River Song loves the Doctor - but not as much as we do.

Doctor Who: In Need of a Woman’s Touch?

So many new writers, so few females! In the wake of the news that talented scribes Jamie Mathieson and Peter Harness will be penning some episodes for the upcoming Series 8, many people have lamented the lack of female input into the Whoniverse. Even the classic series was somewhat lacking a woman’s touch, especially when Attack of the Cybermen was revealed to have been written by Eric Saward and (allegedly) Ian Levine, (not Paula Moore, who didn’t even exist!)

Keen to buck the trend, the bods at What Culture have compiled a list of five female writers (“5 Women Who Need To Write For Doctor Who“) who they would like to see scribing for the good Doctor. Here’s what they have to say about them…

Una McCormack

“Although Una McCormack would be new to writing for television, the success of writers such as Paul Cornell, along with her own work on Doctor Who, show that she should not be dismissed so easily… In addition to her short stories, tie-in novels, and audio adventures she has also contributed essays to several Whoniverse reference books (one of which she co-edited), written for audiences which range from general fandom to academic scholars.”

Lucy Watkins

“Not only did she write four episodes of Merlin over a period of three years, but she held the pen behind Lancelot Du Lac, a somewhat pivotal episode… Writing for Doctor Who is obviously a big responsibility, but with high praise from the likes of SFX Magazine (and more importantly, the fans), this is something Watkins has proved she can handle.”

Jane Espenson

“…women made up a quarter of Torchwood’s writers, and penned over a third of the show’s episodes. That said however, Jane Espenson’s entries came as part of the show’s underwhelming US co-produced fourth season, Miracle Day. Not that this should be taken against Espenson personally, as she has also made contributions to beloved shows such as A Town Called Eureka, Deep Space Nine, Battlestar Galactica, and, of course, Buffy the Vampire Slayer.”

Jessica Hynes

“…Jessica Hynes joined Doctor Who’s (extended) family as an actress rather than a writer, and is best known to Whovians for portraying Joan Redfern in the highly acclaimed two-parter Human Nature / The Family of Blood. That said however, describing her only as an actress would be doing Hynes a massive discredit. Hynes initially proved her writing credentials when she co-wrote the cult sitcom Spaced… with Simon Pegg.  More recently she also penned the BBC4 comedy Up the Women, a sitcom set during the women’s suffragette movement in 1910.”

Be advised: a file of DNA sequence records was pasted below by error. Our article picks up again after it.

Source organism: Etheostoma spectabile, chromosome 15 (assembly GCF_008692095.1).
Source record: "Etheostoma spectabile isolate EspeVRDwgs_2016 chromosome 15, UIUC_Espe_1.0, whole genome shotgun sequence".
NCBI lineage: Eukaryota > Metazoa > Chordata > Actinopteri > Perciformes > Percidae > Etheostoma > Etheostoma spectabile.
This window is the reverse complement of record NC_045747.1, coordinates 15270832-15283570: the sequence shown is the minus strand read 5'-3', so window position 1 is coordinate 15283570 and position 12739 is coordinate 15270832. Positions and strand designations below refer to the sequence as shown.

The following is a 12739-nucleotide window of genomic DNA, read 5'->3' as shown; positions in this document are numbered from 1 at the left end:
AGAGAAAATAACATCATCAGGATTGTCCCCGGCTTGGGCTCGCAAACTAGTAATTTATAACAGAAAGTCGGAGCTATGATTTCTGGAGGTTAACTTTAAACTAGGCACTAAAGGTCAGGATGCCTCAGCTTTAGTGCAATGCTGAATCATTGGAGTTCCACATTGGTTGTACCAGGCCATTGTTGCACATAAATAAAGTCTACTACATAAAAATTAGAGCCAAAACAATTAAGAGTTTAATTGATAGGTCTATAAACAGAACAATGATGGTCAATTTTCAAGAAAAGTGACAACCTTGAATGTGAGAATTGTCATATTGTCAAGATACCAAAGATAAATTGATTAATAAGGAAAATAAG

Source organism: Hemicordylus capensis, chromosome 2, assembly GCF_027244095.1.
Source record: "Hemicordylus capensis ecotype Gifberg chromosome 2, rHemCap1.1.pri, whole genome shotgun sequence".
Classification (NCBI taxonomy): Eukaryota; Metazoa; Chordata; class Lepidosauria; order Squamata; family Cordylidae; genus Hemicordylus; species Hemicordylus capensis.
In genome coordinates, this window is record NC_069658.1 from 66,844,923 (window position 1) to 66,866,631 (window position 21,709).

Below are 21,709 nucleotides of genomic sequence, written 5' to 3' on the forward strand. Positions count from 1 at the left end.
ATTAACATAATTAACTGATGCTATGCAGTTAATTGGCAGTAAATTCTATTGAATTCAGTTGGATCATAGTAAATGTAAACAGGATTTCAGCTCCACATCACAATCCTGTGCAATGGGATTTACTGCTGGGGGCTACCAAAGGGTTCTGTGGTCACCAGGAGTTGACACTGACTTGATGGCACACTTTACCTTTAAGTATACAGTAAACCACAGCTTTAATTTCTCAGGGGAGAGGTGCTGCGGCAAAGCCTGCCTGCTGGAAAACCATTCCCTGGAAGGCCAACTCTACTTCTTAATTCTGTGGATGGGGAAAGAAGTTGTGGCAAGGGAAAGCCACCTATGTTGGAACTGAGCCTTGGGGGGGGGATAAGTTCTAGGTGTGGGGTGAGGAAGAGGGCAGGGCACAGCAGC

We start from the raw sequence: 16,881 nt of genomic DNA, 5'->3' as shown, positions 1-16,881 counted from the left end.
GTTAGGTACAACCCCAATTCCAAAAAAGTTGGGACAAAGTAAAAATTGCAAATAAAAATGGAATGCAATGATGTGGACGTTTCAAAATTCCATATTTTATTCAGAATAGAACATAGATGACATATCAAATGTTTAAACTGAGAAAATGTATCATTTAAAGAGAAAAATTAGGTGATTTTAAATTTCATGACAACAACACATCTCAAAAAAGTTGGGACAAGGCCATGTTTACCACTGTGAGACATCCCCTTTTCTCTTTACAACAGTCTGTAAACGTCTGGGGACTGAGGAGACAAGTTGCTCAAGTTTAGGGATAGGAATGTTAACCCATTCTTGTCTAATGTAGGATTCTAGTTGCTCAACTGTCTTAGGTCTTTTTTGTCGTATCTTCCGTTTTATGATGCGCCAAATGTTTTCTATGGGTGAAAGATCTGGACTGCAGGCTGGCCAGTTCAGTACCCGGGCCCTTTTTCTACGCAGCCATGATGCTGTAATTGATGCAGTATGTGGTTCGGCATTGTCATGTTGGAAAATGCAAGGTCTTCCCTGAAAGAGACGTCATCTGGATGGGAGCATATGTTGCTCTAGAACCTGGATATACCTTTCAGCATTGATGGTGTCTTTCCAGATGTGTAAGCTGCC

Catherine Tregenna

“As mentioned before, Torchwood was more than happy for women to write episodes alongside the men. Of these, Out of Time, and Captain Jack Harkness are in contention to be among the best of the whole series. Both were written by Catherine Tregenna… [She] has proved herself more than capable of handling characters audiences know and love… and with a nomination for such a prestigious sci-fi award [the Hugo], it is quite simply mind-boggling as to why she hasn’t written for the show already, especially during Russell T Davies’ tenure as executive producer.”

I certainly couldn’t argue with any of these nominations, and I must concur that Catherine Tregenna wrote some of my favourite episodes of Torchwood. But I would also like to throw the name Tanith Lee (alias Esther Garber) into the ring. She is an award-winning writer of over 90 novels and 300 short stories, including two sensational episodes of Blake’s 7 back in the 1980s. Also, how about letting Kay Mellor (The Chase, The Syndicate) loose in the TARDIS for a while…?

Anyway, keep the suggestions coming, Kasterborites! Who would you like to write for the series?



About

likes William Hartnell, whisky, being creative, debating canonicity, The Gunfighters, The Keys of Marinus and City of Death. He has a strong dislike of cold quiche, corporate PowerPoint presentations and lanyards, but loves terrible puns. He's currently employed by a mute teddy bear with black ears.


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